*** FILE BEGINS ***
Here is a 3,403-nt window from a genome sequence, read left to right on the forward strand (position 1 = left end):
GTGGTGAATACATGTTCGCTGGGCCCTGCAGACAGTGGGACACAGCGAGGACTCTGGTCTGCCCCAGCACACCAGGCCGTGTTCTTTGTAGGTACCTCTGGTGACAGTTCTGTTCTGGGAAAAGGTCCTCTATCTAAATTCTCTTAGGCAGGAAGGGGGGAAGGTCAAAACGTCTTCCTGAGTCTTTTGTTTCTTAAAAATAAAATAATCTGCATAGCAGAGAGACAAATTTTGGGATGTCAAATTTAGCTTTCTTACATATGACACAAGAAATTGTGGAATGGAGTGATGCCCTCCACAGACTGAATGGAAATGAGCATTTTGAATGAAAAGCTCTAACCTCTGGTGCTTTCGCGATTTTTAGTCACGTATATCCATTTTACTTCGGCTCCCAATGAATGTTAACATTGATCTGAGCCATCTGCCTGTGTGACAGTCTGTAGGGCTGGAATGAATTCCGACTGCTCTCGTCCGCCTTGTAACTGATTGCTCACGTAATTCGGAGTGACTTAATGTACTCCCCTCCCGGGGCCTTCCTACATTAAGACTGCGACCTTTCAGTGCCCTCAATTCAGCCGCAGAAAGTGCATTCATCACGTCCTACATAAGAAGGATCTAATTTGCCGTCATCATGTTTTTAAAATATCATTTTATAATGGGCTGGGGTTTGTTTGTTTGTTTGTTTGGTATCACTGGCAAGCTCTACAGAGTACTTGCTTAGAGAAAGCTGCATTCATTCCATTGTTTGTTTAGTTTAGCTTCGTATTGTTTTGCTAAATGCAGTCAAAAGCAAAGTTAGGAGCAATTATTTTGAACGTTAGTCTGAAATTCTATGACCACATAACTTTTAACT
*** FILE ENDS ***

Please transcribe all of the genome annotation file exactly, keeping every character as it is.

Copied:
Here is a 3,403-nt window from a genome sequence, read left to right on the forward strand (position 1 = left end):
GTGGTGAATACATGTTCGCTGGGCCCTGCAGACAGTGGGACACAGCGAGGACTCTGGTCTGCCCCAGCACACCAGGCCGTGTTCTTTGTAGGTACCTCTGGTGACAGTTCTGTTCTGGGAAAAGGTCCTCTATCTAAATTCTCTTAGGCAGGAAGGGGGGAAGGTCAAAACGTCTTCCTGAGTCTTTTGTTTCTTAAAAATAAAATAATCTGCATAGCAGAGAGACAAATTTTGGGATGTCAAATTTAGCTTTCTTACATATGACACAAGAAATTGTGGAATGGAGTGATGCCCTCCACAGACTGAATGGAAATGAGCATTTTGAATGAAAAGCTCTAACCTCTGGTGCTTTCGCGATTTTTAGTCACGTATATCCATTTTACTTCGGCTCCCAATGAATGTTAACATTGATCTGAGCCATCTGCCTGTGTGACAGTCTGTAGGGCTGGAATGAATTCCGACTGCTCTCGTCCGCCTTGTAACTGATTGCTCACGTAATTCGGAGTGACTTAATGTACTCCCCTCCCGGGGCCTTCCTACATTAAGACTGCGACCTTTCAGTGCCCTCAATTCAGCCGCAGAAAGTGCATTCATCACGTCCTACATAAGAAGGATCTAATTTGCCGTCATCATGTTTTTAAAATATCATTTTATAATGGGCTGGGGTTTGTTTGTTTGTTTGTTTGGTATCACTGGCAAGCTCTACAGAGTACTTGCTTAGAGAAAGCTGCATTCATTCCATTGTTTGTTTAGTTTAGCTTCGTATTGTTTTGCTAAATGCAGTCAAAAGCAAAGTTAGGAGCAATTATTTTGAACGTTAGTCTGAAATTCTATGACCACATAACTTTTAACT